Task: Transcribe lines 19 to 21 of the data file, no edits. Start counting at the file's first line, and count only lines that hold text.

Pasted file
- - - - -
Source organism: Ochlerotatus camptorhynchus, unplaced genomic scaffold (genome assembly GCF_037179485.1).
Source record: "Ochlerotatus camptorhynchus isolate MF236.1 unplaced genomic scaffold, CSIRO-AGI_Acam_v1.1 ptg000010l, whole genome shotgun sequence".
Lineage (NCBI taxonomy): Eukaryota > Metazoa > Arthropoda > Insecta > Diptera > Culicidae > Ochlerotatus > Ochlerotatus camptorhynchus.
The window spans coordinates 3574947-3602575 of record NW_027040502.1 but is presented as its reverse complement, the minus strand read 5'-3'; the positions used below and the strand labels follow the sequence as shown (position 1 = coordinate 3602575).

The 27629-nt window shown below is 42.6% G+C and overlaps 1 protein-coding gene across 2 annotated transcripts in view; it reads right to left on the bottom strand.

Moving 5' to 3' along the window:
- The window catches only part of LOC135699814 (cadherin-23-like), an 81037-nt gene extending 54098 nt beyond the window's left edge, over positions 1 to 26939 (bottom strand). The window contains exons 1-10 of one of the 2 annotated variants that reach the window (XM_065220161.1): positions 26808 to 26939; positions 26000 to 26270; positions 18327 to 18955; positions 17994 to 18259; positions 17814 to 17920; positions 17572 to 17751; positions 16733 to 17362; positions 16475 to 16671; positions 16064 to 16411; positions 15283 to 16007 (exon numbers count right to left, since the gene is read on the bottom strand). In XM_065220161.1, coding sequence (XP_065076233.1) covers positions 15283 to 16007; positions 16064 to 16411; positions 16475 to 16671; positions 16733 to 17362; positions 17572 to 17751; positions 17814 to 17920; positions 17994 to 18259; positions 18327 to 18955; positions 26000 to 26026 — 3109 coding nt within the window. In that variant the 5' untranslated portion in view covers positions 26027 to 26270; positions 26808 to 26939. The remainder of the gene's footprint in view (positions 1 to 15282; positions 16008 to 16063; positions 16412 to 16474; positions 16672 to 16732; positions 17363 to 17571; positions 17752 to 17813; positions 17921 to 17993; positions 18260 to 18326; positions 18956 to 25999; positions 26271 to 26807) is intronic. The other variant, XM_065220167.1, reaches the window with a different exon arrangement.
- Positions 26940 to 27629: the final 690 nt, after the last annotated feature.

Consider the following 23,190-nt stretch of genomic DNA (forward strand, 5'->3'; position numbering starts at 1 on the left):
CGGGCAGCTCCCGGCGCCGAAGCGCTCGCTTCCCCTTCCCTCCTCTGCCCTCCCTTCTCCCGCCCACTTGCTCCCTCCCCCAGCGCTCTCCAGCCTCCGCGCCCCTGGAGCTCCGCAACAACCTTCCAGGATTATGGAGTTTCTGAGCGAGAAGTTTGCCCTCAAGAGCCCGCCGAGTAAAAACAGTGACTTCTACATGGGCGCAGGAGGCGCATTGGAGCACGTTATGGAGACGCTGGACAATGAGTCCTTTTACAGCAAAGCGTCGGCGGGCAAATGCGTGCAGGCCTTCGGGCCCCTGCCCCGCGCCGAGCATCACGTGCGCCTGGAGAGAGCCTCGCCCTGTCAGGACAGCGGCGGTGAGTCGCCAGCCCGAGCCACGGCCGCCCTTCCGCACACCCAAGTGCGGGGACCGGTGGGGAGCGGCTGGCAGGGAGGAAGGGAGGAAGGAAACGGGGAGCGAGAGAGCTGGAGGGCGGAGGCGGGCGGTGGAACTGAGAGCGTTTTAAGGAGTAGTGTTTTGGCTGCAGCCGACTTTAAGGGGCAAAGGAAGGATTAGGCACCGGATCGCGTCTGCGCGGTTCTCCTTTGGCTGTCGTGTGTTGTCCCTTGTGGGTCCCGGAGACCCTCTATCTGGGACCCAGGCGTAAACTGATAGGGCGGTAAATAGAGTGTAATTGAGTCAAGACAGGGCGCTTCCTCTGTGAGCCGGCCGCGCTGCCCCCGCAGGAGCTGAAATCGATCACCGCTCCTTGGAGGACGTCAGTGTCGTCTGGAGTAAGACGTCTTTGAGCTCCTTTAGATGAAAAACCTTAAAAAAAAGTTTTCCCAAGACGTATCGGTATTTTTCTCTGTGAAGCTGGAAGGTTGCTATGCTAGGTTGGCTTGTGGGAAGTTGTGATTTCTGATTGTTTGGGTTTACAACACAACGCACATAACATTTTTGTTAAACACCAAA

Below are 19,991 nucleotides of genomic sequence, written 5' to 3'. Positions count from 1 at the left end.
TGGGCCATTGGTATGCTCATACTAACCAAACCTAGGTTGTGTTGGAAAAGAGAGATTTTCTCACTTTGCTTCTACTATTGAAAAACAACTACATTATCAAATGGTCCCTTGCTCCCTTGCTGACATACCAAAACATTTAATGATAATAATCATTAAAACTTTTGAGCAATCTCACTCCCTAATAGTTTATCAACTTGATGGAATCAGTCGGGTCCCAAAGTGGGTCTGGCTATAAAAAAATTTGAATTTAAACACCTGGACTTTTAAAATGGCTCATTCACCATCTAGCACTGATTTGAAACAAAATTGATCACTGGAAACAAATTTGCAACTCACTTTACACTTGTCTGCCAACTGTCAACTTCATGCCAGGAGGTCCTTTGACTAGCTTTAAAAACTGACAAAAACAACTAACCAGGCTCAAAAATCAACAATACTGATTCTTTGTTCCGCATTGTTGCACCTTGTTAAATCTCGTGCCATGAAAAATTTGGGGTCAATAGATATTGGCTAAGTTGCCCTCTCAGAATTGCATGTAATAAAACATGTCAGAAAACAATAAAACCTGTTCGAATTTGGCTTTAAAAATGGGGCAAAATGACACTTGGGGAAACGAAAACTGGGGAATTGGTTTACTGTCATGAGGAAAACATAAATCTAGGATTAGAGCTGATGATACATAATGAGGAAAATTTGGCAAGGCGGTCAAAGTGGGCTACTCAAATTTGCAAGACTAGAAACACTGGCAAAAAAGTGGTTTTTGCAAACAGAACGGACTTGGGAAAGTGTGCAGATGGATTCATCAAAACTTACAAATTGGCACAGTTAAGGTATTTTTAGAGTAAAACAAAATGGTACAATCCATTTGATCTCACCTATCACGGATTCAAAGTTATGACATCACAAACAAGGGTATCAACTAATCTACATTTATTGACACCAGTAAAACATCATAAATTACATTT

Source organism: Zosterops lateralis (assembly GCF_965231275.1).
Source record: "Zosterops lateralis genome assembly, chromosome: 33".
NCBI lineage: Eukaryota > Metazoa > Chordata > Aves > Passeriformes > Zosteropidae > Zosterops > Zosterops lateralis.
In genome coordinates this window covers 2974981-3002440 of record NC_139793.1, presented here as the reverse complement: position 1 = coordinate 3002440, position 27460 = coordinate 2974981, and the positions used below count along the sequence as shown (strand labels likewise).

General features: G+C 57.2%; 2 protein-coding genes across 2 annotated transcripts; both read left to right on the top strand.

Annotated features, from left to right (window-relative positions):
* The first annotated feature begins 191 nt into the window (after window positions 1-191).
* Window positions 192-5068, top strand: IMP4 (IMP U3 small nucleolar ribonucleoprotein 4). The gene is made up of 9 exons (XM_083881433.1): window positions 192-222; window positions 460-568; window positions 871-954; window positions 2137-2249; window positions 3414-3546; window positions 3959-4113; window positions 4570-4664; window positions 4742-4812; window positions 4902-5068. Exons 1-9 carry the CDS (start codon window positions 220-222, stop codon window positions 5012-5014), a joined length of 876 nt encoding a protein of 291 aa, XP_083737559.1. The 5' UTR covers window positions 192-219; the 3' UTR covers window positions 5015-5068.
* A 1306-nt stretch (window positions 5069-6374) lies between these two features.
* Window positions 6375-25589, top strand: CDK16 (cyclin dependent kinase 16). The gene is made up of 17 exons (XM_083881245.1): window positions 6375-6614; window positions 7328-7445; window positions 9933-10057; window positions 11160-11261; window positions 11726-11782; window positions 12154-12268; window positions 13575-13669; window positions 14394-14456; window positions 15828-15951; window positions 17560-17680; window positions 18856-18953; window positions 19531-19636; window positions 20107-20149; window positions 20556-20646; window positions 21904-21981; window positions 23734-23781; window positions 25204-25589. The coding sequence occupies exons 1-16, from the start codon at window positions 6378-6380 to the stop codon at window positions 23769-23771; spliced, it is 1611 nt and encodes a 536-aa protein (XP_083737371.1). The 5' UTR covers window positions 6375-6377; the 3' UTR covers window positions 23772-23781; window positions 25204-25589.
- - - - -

* The first annotated feature begins 191 nt into the window (after window positions 1-191).
* Window positions 192-5068, top strand: IMP4 (IMP U3 small nucleolar ribonucleoprotein 4). The gene is made up of 9 exons (XM_083881433.1): window positions 192-222; window positions 460-568; window positions 871-954; window positions 2137-2249; window positions 3414-3546; window positions 3959-4113; window positions 4570-4664; window positions 4742-4812; window positions 4902-5068. Exons 1-9 carry the CDS (start codon window positions 220-222, stop codon window positions 5012-5014), a joined length of 876 nt encoding a protein of 291 aa, XP_083737559.1. The 5' UTR covers window positions 192-219; the 3' UTR covers window positions 5015-5068.
* A 1306-nt stretch (window positions 5069-6374) lies between these two features.